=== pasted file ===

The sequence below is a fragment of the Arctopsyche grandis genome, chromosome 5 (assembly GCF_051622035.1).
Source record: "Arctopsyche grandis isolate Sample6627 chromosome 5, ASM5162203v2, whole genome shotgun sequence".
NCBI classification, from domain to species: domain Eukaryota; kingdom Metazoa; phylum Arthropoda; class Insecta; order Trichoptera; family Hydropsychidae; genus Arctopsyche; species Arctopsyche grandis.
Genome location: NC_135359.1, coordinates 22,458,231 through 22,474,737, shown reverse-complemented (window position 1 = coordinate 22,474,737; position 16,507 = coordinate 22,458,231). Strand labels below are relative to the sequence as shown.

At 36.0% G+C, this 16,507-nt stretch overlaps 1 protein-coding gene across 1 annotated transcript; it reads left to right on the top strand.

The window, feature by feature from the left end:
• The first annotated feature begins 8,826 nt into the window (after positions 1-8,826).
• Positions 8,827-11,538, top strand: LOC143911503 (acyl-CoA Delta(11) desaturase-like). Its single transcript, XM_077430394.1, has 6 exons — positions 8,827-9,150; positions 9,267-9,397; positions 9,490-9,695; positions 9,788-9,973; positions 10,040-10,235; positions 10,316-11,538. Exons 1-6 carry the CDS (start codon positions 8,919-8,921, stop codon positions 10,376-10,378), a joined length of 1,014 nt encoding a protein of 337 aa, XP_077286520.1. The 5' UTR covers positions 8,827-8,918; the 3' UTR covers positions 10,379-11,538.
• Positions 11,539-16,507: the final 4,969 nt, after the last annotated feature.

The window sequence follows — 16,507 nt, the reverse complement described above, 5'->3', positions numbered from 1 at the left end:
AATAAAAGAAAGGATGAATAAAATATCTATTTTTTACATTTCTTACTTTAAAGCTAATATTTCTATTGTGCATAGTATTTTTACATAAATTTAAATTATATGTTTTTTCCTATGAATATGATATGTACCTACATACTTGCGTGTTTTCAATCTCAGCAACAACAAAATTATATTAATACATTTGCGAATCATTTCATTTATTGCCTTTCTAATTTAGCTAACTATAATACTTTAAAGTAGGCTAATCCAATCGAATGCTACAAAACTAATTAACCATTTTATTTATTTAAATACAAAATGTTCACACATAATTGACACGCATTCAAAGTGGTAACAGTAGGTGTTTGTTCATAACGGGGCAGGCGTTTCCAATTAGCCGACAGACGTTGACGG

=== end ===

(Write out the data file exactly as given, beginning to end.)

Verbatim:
The sequence below is a fragment of the Arctopsyche grandis genome, chromosome 5 (assembly GCF_051622035.1).
Source record: "Arctopsyche grandis isolate Sample6627 chromosome 5, ASM5162203v2, whole genome shotgun sequence".
NCBI classification, from domain to species: domain Eukaryota; kingdom Metazoa; phylum Arthropoda; class Insecta; order Trichoptera; family Hydropsychidae; genus Arctopsyche; species Arctopsyche grandis.
Genome location: NC_135359.1, coordinates 22,458,231 through 22,474,737, shown reverse-complemented (window position 1 = coordinate 22,474,737; position 16,507 = coordinate 22,458,231). Strand labels below are relative to the sequence as shown.

At 36.0% G+C, this 16,507-nt stretch overlaps 1 protein-coding gene across 1 annotated transcript; it reads left to right on the top strand.

The window, feature by feature from the left end:
• The first annotated feature begins 8,826 nt into the window (after positions 1-8,826).
• Positions 8,827-11,538, top strand: LOC143911503 (acyl-CoA Delta(11) desaturase-like). Its single transcript, XM_077430394.1, has 6 exons — positions 8,827-9,150; positions 9,267-9,397; positions 9,490-9,695; positions 9,788-9,973; positions 10,040-10,235; positions 10,316-11,538. Exons 1-6 carry the CDS (start codon positions 8,919-8,921, stop codon positions 10,376-10,378), a joined length of 1,014 nt encoding a protein of 337 aa, XP_077286520.1. The 5' UTR covers positions 8,827-8,918; the 3' UTR covers positions 10,379-11,538.
• Positions 11,539-16,507: the final 4,969 nt, after the last annotated feature.

The window sequence follows — 16,507 nt, the reverse complement described above, 5'->3', positions numbered from 1 at the left end:
AATAAAAGAAAGGATGAATAAAATATCTATTTTTTACATTTCTTACTTTAAAGCTAATATTTCTATTGTGCATAGTATTTTTACATAAATTTAAATTATATGTTTTTTCCTATGAATATGATATGTACCTACATACTTGCGTGTTTTCAATCTCAGCAACAACAAAATTATATTAATACATTTGCGAATCATTTCATTTATTGCCTTTCTAATTTAGCTAACTATAATACTTTAAAGTAGGCTAATCCAATCGAATGCTACAAAACTAATTAACCATTTTATTTATTTAAATACAAAATGTTCACACATAATTGACACGCATTCAAAGTGGTAACAGTAGGTGTTTGTTCATAACGGGGCAGGCGTTTCCAATTAGCCGACAGACGTTGACGG